Alexander Allen (left) and Kate Kushner presented their research at the fall meeting of theSoutheastern Section of the American Physical Society. Allen took home first place in the undergraduate poster session.
NCSSM seniors Alexander Allen and Kate Kushner (as well as fellow senior Stella Wang) travelled to Charlottesville, VA, this fall to present their research at a meeting of the Southeastern Section of the American Physical Society (SESAPS). The research conference is attended by physicists from around the southeastern U.S. The students attended presentations on current topics in physics research, including a keynote address about the recent discovery of gravitational waves from merging black holes, and presented their own research in the undergraduate poster session. We spoke with Allen and Kushner about their work and the experience of presenting at a professional conference.
Kate Kushner ‘17
On her research and presenting at a professional conference:
Groups of galaxies are surrounded by dark matter halos. My research involved using data from a galaxy survey conducted by a research team at UNC Chapel Hill to compare the masses of the group dark matter halos of thousands of galaxies to other characteristics of the galaxies that have to do with star formation. I looked at a color gradient and the gas mass to stellar mass ratio to look for clues of star formation in the galaxies, since this can be related to disk growth and galactic evolution.
I thought that it was really interesting to attend the conference because I had never been to a professional conference for a STEM field. I’ve been interested in going into STEM ever since elementary school, so I’m always really interested in learning more about what work as a research scientist actually looks like. It was also kind of nice that we didn’t have to dress up for the entire conference–in some ways it was a little more relaxed than I expected, and that helped make me less nervous. I really enjoyed it!
At first I was pretty anxious about presenting my research there, but I’m glad I challenged myself, because I got more comfortable once I started talking to people and I realized that presenting my work to classmates at NCSSM had helped prepare me.
Favorite class at NCSSM: My Mini-Term from last year. I went on the UK to CERN trip and had a lot of fun.
Dream job: National Geographic Photographer
Favorite way to spend a Saturday afternoon: Having a piano lesson.
Secret talent: Pen and ink flower-drawing.
What book are you reading right now: War and Peace
Alexander Allen ‘17
Allen won first place (out of 78 posters) for his project, “Enhancement of Second Harmonic Generation by Localized Surface Resonance Plasmons.”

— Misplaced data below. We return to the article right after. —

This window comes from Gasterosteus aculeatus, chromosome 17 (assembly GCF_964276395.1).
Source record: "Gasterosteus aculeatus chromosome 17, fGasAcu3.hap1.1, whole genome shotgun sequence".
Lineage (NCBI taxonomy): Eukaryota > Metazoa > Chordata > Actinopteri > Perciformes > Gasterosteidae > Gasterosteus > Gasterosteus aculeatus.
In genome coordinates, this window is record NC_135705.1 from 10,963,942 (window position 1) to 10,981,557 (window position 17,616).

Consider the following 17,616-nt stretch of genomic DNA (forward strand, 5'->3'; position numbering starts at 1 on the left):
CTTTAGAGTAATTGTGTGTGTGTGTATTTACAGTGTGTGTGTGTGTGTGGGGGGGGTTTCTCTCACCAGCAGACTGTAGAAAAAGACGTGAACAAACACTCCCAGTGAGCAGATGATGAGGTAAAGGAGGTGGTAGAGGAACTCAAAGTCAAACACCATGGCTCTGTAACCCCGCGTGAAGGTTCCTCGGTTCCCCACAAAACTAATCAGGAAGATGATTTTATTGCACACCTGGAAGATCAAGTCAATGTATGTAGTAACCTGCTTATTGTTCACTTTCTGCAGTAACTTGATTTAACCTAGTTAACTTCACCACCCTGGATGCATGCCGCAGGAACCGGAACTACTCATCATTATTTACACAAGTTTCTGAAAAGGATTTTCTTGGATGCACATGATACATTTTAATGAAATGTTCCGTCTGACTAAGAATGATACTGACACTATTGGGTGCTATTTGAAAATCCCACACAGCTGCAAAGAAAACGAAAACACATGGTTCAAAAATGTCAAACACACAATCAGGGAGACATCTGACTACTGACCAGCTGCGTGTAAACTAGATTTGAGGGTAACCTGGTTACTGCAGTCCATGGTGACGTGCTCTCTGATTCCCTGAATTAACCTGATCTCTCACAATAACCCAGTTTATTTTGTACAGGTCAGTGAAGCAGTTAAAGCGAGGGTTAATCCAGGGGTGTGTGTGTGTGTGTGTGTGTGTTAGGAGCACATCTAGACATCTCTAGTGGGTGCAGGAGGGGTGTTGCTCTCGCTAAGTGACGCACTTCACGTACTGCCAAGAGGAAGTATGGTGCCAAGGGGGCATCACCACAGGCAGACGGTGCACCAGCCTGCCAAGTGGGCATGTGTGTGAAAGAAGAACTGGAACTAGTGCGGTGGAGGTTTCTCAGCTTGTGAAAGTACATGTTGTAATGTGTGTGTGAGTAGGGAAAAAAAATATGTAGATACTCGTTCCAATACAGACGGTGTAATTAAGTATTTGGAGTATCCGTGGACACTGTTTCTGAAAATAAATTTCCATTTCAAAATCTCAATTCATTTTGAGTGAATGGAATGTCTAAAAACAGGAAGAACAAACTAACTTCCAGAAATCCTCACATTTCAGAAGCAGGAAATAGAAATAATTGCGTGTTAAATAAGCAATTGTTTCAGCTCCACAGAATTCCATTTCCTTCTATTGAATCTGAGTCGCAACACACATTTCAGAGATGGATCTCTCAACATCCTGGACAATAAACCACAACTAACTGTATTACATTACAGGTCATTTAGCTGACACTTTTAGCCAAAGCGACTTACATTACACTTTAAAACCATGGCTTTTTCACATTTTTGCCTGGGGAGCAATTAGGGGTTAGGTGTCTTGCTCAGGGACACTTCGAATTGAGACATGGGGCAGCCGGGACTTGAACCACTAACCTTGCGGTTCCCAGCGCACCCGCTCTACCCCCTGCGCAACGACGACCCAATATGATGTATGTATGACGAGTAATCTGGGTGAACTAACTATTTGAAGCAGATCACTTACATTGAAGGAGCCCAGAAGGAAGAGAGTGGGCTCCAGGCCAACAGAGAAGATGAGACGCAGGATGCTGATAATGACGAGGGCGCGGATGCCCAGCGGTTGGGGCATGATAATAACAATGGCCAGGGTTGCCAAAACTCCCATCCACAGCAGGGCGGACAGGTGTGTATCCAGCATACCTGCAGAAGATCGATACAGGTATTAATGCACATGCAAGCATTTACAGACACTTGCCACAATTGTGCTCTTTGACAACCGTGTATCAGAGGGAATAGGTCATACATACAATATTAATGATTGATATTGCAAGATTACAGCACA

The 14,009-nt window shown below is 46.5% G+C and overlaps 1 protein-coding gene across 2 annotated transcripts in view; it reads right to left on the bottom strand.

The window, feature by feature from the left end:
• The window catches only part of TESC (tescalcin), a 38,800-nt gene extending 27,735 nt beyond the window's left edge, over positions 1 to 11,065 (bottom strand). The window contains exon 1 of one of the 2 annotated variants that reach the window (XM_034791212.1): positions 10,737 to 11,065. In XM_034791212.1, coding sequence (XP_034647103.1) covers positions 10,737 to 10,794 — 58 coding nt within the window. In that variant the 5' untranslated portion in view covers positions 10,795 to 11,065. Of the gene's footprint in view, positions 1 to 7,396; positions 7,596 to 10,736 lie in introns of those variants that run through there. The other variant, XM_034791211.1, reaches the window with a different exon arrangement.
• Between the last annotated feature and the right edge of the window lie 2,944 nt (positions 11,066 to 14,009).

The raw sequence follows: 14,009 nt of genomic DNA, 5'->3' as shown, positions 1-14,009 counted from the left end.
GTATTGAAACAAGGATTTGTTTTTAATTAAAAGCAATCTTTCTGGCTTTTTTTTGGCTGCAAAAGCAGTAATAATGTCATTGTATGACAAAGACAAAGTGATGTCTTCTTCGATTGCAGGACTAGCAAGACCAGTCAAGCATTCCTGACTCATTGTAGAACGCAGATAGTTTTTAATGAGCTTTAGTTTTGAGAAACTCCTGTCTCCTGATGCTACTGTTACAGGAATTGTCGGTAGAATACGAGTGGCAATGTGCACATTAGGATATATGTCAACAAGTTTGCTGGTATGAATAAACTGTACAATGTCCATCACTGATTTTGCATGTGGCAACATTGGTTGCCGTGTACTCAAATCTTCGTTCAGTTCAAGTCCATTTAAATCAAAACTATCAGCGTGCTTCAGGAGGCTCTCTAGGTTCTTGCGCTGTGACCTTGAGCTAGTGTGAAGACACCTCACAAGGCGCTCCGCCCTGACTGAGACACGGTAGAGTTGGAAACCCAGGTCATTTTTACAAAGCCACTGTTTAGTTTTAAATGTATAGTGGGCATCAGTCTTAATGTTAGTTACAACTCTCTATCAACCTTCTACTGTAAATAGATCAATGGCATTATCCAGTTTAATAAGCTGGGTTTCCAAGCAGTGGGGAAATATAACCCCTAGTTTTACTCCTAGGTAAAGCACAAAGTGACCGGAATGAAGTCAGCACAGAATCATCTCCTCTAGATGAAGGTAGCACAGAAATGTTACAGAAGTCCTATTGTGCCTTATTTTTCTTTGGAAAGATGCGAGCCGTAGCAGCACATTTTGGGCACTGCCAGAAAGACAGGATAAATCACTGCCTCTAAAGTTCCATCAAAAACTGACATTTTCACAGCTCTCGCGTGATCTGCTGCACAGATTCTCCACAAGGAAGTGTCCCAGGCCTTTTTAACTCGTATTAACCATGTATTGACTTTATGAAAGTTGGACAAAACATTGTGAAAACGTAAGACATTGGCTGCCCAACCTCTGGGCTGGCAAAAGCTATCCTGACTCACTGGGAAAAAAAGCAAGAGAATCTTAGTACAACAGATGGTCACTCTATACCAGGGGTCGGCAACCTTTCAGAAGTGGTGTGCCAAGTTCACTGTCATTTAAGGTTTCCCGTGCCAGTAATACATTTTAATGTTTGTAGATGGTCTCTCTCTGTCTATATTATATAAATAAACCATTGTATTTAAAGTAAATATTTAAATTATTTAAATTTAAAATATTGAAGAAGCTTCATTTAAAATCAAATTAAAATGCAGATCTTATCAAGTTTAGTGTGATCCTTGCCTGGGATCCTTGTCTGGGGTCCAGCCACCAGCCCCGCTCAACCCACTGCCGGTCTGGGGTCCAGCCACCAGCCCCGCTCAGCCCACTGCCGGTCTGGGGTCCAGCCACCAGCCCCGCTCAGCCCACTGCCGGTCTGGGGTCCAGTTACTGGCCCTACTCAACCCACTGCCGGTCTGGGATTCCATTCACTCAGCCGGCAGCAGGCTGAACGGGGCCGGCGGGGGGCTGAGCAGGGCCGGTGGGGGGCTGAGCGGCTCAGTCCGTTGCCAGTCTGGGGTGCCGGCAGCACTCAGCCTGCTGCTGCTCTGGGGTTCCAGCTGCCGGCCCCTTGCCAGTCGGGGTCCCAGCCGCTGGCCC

On his research and presenting at a professional conference:
My research is for the purpose of creating a material that absorbs light and efficiently reflects it at twice the frequency. This process is known as second-harmonic generation in the field of optics, as it is the second harmonic of the initial light wave that is being produced. Typically the way of performing second-harmonic generation is by using an organic bulk crystal, which is large and expensive. My research focuses on creating an artificial nanofilm which can perform at or above the efficiency of organic crystals so that second harmonic generation can be used at the nano-scale. At the nano-scale, second-harmonic generation can be used in quantum computers and fiber optics by assisting in a process known as optical switching, which can be thought of being similar to transistors in classical computers. I am currently working with my mentor to publish my paper to a peer-reviewed journal.
It was a very enlightening experience to attend a professional conference. This was the first event of its kind I have ever attended and it was very novel to meet the faces behind the papers I have read. Presenting my research in that setting was an exciting experience; it was the first time my research had been reviewed by professional physicists outside my project familiar with the content. Ultimately it was very informative; I learned what most physicists focused on when reading a poster like mine.
Favorite class at NCSSM: Modern Physics
Dream job: CTO of a startup tech company
What do you do for stress relief: I listen to music and walk around campus when I am feeling stressed. I also enjoy working on extracurricular projects to de-stress.
Favorite food: Persimmon Pudding
What book are you reading right now: The Feynmen Lectures